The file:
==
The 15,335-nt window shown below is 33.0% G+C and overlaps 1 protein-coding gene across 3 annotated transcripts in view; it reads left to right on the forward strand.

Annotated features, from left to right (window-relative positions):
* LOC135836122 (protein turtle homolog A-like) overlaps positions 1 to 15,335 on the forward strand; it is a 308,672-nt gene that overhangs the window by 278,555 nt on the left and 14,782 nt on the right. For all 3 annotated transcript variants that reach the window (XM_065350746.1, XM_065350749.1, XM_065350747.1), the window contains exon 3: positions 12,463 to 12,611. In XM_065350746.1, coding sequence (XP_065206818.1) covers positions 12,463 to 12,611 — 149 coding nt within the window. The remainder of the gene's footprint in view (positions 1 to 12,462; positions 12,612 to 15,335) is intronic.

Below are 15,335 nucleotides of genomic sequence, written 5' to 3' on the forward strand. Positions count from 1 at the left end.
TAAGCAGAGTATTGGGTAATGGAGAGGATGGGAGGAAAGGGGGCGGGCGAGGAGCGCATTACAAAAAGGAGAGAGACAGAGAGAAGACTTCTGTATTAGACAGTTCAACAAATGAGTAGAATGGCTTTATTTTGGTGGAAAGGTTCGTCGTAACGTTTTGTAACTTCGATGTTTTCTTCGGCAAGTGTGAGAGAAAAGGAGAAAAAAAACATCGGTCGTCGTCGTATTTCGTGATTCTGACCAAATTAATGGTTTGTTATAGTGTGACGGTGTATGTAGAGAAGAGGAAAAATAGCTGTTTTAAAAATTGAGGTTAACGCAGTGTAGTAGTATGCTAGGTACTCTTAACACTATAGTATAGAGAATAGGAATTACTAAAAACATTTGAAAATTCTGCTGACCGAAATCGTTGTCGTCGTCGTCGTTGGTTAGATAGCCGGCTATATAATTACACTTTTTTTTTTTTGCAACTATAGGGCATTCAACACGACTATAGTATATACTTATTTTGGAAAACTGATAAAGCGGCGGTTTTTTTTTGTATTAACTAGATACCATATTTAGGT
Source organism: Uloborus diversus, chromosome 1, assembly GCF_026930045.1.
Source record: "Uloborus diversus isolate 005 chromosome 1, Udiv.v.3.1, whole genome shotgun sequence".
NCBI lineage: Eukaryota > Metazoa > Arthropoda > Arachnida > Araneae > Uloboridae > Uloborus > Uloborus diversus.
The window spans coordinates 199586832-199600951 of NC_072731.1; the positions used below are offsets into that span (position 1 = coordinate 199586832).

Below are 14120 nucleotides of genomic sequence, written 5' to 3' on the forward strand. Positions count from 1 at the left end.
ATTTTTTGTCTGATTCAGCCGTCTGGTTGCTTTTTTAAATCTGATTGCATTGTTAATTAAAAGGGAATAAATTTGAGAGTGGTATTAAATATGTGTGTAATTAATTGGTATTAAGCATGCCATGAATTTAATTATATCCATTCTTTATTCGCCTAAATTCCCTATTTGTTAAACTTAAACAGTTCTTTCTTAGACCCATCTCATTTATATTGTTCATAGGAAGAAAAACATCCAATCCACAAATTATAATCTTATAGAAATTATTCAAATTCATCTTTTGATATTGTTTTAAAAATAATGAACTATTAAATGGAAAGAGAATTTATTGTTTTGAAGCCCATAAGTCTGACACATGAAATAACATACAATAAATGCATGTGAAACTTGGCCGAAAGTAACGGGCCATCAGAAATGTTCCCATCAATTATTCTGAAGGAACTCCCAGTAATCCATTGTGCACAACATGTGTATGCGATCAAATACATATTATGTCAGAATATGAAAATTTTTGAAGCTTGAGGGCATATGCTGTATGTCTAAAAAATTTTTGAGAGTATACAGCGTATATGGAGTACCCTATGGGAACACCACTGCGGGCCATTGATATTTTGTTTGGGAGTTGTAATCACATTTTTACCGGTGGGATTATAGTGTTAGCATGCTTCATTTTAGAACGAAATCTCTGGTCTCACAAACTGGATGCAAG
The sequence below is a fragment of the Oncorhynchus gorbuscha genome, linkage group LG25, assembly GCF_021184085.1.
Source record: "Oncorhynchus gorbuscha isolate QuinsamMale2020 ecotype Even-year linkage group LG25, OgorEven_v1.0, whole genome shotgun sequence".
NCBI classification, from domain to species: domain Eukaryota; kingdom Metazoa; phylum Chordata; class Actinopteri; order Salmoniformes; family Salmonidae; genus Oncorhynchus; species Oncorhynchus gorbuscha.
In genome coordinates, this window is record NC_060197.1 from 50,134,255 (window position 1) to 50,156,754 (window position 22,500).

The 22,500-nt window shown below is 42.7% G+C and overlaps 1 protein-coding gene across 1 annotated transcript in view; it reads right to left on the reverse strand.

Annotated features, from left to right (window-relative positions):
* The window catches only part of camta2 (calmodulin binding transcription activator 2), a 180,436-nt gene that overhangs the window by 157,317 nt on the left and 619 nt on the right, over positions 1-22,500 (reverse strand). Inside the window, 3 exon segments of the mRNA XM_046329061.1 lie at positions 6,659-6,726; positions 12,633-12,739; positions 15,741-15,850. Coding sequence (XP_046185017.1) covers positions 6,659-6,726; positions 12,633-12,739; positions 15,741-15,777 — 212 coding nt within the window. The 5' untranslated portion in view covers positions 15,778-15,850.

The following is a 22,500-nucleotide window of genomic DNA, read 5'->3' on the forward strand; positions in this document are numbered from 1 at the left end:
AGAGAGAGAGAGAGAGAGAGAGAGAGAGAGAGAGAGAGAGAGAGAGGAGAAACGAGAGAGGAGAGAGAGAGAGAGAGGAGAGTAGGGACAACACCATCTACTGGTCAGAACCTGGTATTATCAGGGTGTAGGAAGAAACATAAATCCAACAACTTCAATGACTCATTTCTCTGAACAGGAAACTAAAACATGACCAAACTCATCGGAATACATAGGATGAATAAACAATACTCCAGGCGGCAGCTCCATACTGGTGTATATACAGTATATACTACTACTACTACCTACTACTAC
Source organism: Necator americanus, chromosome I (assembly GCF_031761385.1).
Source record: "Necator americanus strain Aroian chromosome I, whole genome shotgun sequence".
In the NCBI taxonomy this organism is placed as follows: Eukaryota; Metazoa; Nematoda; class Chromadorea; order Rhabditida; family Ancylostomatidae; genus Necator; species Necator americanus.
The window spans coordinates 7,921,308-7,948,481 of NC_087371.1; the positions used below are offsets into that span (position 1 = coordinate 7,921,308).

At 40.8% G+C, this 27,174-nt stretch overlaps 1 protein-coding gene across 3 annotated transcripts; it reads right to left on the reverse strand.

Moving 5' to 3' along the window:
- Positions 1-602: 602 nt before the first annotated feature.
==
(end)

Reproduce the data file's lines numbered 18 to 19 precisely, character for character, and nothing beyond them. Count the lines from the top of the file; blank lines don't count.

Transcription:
* The window catches only part of camta2 (calmodulin binding transcription activator 2), a 180,436-nt gene that overhangs the window by 157,317 nt on the left and 619 nt on the right, over positions 1-22,500 (reverse strand). Inside the window, 3 exon segments of the mRNA XM_046329061.1 lie at positions 6,659-6,726; positions 12,633-12,739; positions 15,741-15,850. Coding sequence (XP_046185017.1) covers positions 6,659-6,726; positions 12,633-12,739; positions 15,741-15,777 — 212 coding nt within the window. The 5' untranslated portion in view covers positions 15,778-15,850.

The following is a 22,500-nucleotide window of genomic DNA, read 5'->3' on the forward strand; positions in this document are numbered from 1 at the left end: